Legislative Update: 4/9/2014
- House GOP Using Defense Authorization Bill as Amnesty Vehicle?
- Congressional Hispanic Caucus Sends List of Demands to Homeland Security
- CBP Chief Admits Obama's Policies Have Fueled Spike in Minors Illegally Crossing Border
- Despite Opposition, USCIS Nominee to Receive Full Senate Vote
- California Jails Hand Over 44% Fewer Criminal Aliens to Feds
- FAIR Responds to Philadelphia Mayor's Proposed Anti-Cooperation Policy
- FAIR Cost Study Shows Florida In-State Tuition Bills Will Costs Taxpayers Millions
- FAIR Releases 2013 Voting Report
Pro-amnesty House Republicans are devising a plan to sneak amnesty into the fiscal year 2015 defense authorization bill. Representative Jeff Denham (R-CA) is leading the effort to amend his ENLIST Act (H.R. 2377), a military-based DREAM Act, onto the National Defense Authorization Act (NDAA). (breitbart.com, Apr. 2, 2014) The ENLIST Act requires the Secretary of Homeland Security to issue green cards (legal permanent resident status) to certain illegal aliens just for enlisting in the military. The only conditions are that the illegal aliens: (1) entered the U.S. before 2012; and (2) were younger than 15 when they entered the country. (See H.R. 2377)
Specifically, Rep. Denham is targeting Members of the House Armed Services Committee (HASC), the committee of jurisdiction for the NDAA, in order to get his amnesty bill included. "We are working to gather co-sponsors from both sides of the aisle," Denham spokeswoman Jordan Langdon said. (Roll Call, Apr. 3, 2014) Because Rep. Denham is not on the committee, he needs an HASC member to introduce the ENLIST Act. Currently, 11 of the bill's 42 co-sponsors are HASC members, including Chairman Buck McKeon (R-CA). (See H.R. 2377 Co-sponsors List)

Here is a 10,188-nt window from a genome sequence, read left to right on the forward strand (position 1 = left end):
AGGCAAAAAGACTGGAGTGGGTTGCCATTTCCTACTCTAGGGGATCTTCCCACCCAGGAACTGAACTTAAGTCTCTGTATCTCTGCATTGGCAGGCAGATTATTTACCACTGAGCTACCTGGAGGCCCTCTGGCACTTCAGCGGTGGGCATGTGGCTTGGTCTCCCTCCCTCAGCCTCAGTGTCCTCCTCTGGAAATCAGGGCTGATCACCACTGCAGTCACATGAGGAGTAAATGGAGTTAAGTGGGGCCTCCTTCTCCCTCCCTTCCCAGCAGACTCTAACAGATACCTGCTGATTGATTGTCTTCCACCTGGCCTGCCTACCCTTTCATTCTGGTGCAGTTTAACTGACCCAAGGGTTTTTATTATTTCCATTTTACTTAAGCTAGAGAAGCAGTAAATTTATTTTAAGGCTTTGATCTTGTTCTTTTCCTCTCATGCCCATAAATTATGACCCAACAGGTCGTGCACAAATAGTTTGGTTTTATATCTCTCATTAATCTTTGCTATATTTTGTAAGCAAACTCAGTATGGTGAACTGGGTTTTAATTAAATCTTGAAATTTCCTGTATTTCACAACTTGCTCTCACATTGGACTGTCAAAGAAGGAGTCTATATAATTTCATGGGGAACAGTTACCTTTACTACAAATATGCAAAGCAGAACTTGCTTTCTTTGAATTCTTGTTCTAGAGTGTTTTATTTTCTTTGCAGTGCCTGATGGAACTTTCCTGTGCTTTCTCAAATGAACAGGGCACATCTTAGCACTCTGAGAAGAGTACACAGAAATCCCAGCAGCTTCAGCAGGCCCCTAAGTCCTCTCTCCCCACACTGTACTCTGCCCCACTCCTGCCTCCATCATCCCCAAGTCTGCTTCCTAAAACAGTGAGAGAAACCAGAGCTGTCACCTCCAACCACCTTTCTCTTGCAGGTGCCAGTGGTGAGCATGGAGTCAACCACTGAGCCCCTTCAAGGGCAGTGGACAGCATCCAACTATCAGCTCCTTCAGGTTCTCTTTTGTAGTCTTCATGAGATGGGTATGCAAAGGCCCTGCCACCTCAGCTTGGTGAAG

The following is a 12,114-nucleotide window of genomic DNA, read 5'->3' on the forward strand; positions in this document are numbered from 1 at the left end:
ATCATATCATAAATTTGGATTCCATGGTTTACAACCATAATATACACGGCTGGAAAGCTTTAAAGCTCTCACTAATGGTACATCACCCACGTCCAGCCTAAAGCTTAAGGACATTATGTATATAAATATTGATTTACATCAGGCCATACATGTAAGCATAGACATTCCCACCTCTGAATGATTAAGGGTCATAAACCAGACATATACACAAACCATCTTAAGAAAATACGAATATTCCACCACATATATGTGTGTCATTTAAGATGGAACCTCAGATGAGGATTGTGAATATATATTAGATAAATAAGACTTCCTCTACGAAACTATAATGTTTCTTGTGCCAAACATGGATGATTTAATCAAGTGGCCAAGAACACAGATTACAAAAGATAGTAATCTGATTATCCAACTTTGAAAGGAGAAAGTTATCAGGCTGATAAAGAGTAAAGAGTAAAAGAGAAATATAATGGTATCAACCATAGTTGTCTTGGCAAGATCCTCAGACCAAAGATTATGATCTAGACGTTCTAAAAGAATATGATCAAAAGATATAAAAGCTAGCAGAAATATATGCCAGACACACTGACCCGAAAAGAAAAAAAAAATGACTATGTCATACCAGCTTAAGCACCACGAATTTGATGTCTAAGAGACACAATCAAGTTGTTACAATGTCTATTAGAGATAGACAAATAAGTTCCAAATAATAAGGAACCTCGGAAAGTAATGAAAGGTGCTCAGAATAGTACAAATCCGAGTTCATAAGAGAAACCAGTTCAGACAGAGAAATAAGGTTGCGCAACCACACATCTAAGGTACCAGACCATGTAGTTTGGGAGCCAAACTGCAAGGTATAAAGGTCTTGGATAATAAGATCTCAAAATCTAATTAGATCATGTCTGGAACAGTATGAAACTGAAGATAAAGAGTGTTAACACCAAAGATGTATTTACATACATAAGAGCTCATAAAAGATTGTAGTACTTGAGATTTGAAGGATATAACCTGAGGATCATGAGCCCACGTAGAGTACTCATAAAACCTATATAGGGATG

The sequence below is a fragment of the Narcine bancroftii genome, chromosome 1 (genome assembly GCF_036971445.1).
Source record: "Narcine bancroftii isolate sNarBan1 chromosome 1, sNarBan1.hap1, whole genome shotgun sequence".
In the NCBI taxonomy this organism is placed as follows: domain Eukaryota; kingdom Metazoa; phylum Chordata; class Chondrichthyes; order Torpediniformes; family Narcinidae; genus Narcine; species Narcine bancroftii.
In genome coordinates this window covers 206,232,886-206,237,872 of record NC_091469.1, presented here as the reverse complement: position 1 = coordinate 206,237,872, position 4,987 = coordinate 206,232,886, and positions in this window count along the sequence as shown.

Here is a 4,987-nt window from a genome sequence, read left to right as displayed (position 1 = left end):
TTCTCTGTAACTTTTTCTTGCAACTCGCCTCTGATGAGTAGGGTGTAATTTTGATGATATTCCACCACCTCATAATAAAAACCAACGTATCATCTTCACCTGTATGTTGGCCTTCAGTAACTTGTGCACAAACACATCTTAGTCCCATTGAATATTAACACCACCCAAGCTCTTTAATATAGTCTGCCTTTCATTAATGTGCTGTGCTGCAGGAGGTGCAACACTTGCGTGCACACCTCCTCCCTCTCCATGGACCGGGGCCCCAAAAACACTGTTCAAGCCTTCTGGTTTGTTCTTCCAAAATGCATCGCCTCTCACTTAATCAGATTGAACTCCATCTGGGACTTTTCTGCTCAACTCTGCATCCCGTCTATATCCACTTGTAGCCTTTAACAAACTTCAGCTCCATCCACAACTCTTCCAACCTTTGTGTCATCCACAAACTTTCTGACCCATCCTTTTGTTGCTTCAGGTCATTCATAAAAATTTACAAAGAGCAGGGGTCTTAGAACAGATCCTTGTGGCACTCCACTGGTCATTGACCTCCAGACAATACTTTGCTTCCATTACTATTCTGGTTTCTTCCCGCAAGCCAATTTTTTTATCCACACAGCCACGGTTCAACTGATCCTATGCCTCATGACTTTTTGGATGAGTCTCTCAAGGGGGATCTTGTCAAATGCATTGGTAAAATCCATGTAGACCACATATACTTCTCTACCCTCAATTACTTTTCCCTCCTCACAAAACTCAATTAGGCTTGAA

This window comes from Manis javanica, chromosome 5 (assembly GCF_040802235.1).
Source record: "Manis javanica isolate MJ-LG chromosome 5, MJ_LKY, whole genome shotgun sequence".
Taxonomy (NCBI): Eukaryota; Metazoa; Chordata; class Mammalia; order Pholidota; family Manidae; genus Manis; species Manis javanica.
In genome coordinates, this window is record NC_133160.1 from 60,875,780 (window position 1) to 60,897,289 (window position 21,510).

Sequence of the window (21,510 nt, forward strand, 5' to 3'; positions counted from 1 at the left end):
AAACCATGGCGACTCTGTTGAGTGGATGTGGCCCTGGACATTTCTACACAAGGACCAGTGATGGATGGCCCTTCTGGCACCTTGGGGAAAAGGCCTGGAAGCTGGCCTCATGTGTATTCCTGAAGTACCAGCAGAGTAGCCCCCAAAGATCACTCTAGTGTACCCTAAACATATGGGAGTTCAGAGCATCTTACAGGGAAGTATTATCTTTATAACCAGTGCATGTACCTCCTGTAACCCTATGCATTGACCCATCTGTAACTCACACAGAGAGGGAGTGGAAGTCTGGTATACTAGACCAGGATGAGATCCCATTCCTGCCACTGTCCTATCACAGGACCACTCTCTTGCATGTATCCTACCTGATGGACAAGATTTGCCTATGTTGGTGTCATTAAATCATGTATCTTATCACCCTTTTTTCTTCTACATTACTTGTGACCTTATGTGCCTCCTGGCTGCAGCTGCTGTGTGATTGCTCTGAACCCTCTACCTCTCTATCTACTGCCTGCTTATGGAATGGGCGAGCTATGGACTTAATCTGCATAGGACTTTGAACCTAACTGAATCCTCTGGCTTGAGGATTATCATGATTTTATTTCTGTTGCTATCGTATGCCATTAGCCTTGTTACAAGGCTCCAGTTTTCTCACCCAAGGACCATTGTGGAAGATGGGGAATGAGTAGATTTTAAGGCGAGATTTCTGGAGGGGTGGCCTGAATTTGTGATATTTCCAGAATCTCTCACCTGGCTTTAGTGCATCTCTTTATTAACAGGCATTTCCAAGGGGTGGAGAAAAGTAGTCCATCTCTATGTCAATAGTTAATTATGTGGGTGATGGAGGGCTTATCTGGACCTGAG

However, HASC Chairman McKeon announced on Friday that he will not include the ENLIST Act in the original version of the NDAA, known as the Chairman's mark. "I do not intend to include the ‘ENLIST' Act in the proposed [NDAA] that I will submit to the Armed Services Committee next month," read a statement from McKeon. (Chairman McKeon Press Release, Apr. 4, 2014) "I have reached this conclusion without regard to my views on the underlying policy, but because I do not believe that the Chairman's mark should be the original venue for this debate." (Id.)
This does not mean that the committee will not consider the ENLIST Act, only that it must be offered as an amendment and receive a majority vote to be included in the NDAA. In fact, Denham unsuccessfully tried to get the ENLIST Act added to last year's NDAA when it was before the entire House of Representatives.